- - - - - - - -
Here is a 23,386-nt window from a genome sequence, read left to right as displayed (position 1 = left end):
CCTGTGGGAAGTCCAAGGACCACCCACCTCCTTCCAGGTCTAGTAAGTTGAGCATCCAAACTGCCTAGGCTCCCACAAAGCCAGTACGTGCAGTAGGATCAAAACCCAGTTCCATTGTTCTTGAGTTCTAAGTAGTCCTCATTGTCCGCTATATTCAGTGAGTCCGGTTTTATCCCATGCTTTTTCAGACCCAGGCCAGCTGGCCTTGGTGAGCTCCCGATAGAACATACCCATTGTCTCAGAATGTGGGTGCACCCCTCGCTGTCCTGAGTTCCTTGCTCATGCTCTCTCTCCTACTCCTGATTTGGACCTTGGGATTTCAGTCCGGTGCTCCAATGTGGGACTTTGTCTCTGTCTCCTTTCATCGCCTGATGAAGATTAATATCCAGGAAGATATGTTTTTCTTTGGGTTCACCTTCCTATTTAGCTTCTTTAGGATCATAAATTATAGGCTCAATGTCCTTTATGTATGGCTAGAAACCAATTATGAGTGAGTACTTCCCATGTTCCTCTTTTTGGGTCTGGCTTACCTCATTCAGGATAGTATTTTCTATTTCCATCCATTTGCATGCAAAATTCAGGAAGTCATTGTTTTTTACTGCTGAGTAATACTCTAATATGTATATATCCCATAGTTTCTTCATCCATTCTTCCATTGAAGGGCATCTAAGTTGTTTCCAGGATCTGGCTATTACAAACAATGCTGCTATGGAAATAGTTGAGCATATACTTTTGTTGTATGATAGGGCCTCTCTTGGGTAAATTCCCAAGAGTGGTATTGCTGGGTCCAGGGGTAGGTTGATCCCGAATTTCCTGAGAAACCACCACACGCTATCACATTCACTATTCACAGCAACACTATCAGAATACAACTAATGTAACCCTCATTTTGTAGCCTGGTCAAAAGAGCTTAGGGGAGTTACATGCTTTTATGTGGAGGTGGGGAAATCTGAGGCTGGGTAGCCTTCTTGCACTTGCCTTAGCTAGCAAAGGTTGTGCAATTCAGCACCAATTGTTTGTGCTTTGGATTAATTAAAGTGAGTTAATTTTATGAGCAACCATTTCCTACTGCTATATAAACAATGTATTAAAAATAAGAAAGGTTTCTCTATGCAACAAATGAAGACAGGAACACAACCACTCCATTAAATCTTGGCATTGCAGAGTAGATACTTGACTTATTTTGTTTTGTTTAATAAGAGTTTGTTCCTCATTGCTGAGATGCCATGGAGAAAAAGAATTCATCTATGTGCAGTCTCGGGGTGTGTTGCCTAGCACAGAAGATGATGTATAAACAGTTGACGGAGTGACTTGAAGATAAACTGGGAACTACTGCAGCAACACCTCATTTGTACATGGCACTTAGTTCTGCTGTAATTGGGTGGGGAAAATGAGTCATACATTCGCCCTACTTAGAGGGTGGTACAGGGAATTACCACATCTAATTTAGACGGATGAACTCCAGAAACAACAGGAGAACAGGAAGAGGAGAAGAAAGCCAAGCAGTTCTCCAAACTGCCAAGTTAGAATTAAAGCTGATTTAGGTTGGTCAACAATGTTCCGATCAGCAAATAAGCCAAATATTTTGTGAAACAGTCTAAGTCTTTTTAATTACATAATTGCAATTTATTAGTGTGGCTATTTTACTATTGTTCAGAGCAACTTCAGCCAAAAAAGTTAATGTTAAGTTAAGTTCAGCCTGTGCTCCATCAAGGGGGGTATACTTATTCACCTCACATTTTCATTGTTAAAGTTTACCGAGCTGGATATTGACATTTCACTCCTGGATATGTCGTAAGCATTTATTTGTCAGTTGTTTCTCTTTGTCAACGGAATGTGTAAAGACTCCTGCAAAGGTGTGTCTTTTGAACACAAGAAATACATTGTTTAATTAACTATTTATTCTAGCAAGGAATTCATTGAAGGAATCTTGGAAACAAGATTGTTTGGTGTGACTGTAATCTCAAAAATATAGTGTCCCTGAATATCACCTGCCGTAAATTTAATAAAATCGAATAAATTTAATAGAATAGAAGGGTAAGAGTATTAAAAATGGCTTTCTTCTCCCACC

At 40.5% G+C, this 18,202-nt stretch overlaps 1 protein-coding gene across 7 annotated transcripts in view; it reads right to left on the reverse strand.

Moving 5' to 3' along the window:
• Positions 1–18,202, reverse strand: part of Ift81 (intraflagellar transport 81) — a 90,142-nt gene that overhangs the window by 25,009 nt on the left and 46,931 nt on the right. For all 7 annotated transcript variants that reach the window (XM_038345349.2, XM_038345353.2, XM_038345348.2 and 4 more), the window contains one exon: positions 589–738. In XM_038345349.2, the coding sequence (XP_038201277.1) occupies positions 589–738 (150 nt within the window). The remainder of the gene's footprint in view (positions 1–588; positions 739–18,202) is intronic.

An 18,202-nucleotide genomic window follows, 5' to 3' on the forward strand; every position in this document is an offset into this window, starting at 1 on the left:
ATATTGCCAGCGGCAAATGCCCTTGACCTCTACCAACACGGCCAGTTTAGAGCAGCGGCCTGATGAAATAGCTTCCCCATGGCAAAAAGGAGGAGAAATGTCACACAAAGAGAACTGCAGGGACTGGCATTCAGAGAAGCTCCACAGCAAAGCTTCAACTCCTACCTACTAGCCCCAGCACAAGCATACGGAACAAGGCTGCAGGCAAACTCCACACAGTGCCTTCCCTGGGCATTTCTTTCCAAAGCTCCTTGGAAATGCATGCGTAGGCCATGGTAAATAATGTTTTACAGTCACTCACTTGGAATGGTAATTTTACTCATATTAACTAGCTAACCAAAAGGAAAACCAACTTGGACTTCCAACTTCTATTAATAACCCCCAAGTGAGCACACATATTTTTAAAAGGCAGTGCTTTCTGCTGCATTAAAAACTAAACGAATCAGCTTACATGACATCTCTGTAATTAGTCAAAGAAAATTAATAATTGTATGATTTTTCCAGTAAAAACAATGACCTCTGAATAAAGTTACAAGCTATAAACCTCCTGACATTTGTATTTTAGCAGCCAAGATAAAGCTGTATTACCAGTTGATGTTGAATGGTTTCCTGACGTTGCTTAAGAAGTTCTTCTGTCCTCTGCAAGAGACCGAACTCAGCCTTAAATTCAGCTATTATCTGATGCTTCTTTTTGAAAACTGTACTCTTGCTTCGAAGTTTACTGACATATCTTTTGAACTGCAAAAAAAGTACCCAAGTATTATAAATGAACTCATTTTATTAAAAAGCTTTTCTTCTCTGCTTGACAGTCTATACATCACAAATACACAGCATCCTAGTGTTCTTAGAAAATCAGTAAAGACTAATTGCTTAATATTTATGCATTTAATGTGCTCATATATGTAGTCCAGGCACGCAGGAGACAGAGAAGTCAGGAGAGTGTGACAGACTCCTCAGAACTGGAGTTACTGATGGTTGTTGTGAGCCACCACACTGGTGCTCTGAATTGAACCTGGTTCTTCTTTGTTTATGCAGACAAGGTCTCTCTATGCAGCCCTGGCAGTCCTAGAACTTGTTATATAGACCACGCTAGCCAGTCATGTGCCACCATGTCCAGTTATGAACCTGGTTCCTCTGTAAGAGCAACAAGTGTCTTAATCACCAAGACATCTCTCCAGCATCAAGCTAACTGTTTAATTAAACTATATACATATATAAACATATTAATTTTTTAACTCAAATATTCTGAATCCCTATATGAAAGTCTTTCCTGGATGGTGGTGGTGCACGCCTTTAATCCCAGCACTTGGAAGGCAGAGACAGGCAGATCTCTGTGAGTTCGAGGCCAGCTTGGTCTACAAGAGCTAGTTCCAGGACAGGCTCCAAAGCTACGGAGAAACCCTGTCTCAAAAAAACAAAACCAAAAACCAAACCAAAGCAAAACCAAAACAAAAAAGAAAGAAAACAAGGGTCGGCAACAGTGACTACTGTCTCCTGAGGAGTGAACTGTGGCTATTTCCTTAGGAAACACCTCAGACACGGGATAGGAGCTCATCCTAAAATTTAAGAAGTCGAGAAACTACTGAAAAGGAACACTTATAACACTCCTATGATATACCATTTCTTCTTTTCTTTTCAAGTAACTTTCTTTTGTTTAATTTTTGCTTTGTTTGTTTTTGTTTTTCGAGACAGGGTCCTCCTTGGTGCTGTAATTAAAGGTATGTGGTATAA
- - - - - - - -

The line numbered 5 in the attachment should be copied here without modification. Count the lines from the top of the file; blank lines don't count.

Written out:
• Positions 1–18,202, reverse strand: part of Ift81 (intraflagellar transport 81) — a 90,142-nt gene that overhangs the window by 25,009 nt on the left and 46,931 nt on the right. For all 7 annotated transcript variants that reach the window (XM_038345349.2, XM_038345353.2, XM_038345348.2 and 4 more), the window contains one exon: positions 589–738. In XM_038345349.2, the coding sequence (XP_038201277.1) occupies positions 589–738 (150 nt within the window). The remainder of the gene's footprint in view (positions 1–588; positions 739–18,202) is intronic.